Posted by: Jr at June 9, 2006 12:15 AM
Comment #155915


Jr is pretty much correct. We first dropped 2 seperate 500lb bombs and the house, which was a harder target than expected, survived the hits, so 2 more 500lb bombs were dropped as well. Zarqawi may have been in a basement, part of the house may have collapsed on him and killed him after the first hit but protected his body from the subsequent strikes.
I’d also like to comment on the subject of collateral damage for general edification. Prior to the advent of laser guided weapons etc, bombs were “dumb” meaning they were guided only by gravity and the wind and momentum they got from the plane that dropped them. This of course led to massive inaccuracy. In WWII, part of the reason whole cities were bombed, beyond the fact that advocates of total war emphasized the destruction of a nation’s industrial personnel capacity, is that to have a good chance of destroying the target you want, 100s of planes usually had to be sent and 1000s of bombs dropped.

Accuracy was actively improved in bombs because this would lower the number of planes and people exposed to enemy fire in executing the bombing mission while improving the likelyhood of the target’s destruction. The fact that this also reduced potential collateral damage from a few city blocks to a buildings close to the target is certainly positive but was not a major factor.

It is important to remember that these bombs are only “smart” in that they will very accurately hit exactly what they are told, be it a laser reflection on a tank hull or GPS grid coordinates. Once the bomb explodes, the blast and shrapnel are under the laws of physics, which doesn’t discriminate between innocent and enemy.

It is certainly sad that the woman and child were killed in this bombing, but its important to remember a few things. Number 1, the people who plan these attacks take careful consideration of the target and what surrounds it. For instance, they would not drop 2000lb bombs on a small house in the middle of a crowded neighborhood when a 250lb bomb or an artillery shell would be just as lethal without causing AS MUCH collateral damage. Collateral damage happens, and we take steps to limit it, but it is a sad inevitablity of war. Number 2, using bombs to take out a target like Zarqawi keeps infantry, which are far easier to kill than an F-16 to people armed with AK-47s and RPGs from having to expose themselves to the enemy.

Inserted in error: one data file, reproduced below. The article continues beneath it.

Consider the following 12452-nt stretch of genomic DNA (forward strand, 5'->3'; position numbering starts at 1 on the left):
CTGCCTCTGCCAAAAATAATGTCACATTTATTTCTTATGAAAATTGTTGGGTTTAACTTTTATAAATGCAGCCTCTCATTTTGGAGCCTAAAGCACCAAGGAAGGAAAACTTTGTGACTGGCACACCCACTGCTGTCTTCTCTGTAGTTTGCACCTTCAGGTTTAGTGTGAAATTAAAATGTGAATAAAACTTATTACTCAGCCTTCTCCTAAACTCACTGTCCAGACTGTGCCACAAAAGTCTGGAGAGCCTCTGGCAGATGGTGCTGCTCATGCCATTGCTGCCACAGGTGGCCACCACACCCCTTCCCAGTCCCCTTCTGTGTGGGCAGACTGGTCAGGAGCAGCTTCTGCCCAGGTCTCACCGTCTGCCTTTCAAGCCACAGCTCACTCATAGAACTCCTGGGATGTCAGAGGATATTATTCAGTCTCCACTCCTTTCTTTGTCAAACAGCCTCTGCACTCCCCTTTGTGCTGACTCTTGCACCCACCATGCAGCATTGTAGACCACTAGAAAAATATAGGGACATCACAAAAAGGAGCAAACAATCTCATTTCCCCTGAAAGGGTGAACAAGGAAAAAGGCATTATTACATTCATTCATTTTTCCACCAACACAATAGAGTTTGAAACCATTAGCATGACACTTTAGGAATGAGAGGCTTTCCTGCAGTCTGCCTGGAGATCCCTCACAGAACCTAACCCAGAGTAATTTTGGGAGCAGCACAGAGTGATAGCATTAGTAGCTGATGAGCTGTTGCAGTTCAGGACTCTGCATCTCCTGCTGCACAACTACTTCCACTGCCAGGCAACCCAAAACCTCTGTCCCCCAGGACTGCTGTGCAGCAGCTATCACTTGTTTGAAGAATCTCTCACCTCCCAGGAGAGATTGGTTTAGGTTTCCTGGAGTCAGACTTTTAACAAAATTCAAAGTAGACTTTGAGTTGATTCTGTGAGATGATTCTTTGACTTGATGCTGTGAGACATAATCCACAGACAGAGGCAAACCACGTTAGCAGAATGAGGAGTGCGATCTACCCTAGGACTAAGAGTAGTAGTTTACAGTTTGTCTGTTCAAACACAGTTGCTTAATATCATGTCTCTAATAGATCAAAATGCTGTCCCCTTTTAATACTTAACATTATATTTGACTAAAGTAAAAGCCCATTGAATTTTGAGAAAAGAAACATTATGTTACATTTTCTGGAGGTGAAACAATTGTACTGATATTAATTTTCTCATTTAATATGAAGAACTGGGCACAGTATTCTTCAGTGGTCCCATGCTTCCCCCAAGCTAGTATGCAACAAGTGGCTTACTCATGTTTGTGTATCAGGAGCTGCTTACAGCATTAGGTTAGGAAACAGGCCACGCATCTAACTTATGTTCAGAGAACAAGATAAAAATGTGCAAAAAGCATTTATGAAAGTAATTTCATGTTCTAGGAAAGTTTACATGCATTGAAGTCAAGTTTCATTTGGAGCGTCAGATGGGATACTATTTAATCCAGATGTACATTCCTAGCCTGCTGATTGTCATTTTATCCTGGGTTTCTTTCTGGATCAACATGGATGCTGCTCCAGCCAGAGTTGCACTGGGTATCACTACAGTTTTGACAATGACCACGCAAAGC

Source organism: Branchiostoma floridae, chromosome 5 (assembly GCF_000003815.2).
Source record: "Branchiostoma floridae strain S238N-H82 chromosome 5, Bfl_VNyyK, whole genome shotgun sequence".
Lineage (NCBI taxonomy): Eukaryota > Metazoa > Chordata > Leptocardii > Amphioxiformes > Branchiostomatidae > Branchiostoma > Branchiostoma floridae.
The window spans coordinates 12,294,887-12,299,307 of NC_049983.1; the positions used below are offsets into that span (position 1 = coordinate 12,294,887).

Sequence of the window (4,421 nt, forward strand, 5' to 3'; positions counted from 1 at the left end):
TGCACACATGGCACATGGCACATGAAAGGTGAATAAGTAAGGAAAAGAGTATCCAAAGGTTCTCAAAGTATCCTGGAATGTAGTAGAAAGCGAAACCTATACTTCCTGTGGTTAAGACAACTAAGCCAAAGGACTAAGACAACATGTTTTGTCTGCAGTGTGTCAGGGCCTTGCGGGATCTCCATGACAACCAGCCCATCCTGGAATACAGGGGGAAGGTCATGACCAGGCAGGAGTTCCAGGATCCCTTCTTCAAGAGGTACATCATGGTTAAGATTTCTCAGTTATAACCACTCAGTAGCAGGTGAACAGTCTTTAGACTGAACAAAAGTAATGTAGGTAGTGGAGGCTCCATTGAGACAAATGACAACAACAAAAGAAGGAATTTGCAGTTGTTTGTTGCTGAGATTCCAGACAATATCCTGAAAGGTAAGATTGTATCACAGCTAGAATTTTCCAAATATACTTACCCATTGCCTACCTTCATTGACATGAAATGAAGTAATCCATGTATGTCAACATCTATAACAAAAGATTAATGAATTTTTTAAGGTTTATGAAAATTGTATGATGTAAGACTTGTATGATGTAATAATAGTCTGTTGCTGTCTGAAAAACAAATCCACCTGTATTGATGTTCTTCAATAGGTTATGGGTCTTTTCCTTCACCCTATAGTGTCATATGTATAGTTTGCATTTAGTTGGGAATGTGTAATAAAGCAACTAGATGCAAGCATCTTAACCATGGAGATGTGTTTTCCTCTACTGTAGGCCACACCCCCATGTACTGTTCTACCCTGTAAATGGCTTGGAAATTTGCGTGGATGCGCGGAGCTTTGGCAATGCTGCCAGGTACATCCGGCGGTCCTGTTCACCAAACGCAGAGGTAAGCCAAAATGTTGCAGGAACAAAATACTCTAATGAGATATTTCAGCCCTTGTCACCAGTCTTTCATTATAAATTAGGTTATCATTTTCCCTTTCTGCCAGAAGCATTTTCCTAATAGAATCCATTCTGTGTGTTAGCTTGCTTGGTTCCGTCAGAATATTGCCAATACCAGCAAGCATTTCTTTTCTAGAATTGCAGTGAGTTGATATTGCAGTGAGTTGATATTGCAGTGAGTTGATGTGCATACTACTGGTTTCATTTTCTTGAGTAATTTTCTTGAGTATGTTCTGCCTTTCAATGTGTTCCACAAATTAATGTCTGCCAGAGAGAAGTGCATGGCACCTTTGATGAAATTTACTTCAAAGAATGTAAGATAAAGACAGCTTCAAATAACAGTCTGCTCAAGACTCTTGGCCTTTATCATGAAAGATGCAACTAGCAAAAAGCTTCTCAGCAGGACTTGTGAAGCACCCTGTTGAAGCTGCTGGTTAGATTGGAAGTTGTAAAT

One more thing to respond to some things I’ve read about us killing Iraqi civilians on purpose. If we really wanted to, we could kill the bulk of the Islamic population of the world, to say nothing of the Iraqi population. Even using conventional weapons, such as dumb bombs, we could easily level every city in Iraq in a matter of days. Look at what we did to Germany and Japan in WWII. If we decided to use nuclear weapons, it could be done in an hour. To authorize launch, retarget the missles, and have effects on the targets would take about an hour tops. Just bear that in mind when reading about how our goal is to kill all Muslims.

Posted by: 1LT B at June 9, 2006 6:27 AM
Comment #155921

The common theme of the Liberals perspective is one born of experience: Zarqawi’s death is a good thing, but it could have come sooner, and it won’t end the insurgency. Whether it makes a dent in the violence is an open question. Our experience is that the end of many of our enemies’ careers have not spelled the end of the violence. Zarqawi’s case may be unique, but chances are, it’s not.

Your approach Dr. Politico, is one of assuming that anything less than full and enthusiastic agreement with your assessments represents sympathy with the enemy and against our own people. Any critical viewpoint that doesn’t take an optimistic read, in your opinion, seems to be morally deficient.

The problem with this ceaseless hyping of the war and everything is that it doesn’t fit with the modern culture. It rubs people wrong. A person in the 1940s could be expected to be less critical, to support the war because it was right. You had a war which was not of choice, and a people used to responding more uncritically to both government and media hype.

The Bush Administration has knocked itself silly beating its head against the American People’s skepticism, as have the conservatives. The better course of action, ultimately, would be to recognize that there are reasons people need more proof, more communication on matters, and not go off on people because they don’t loudly and enthusiastically agree with you.

Posted by: Stephen Daugherty at June 9, 2006 7:58 AM
Comment #155947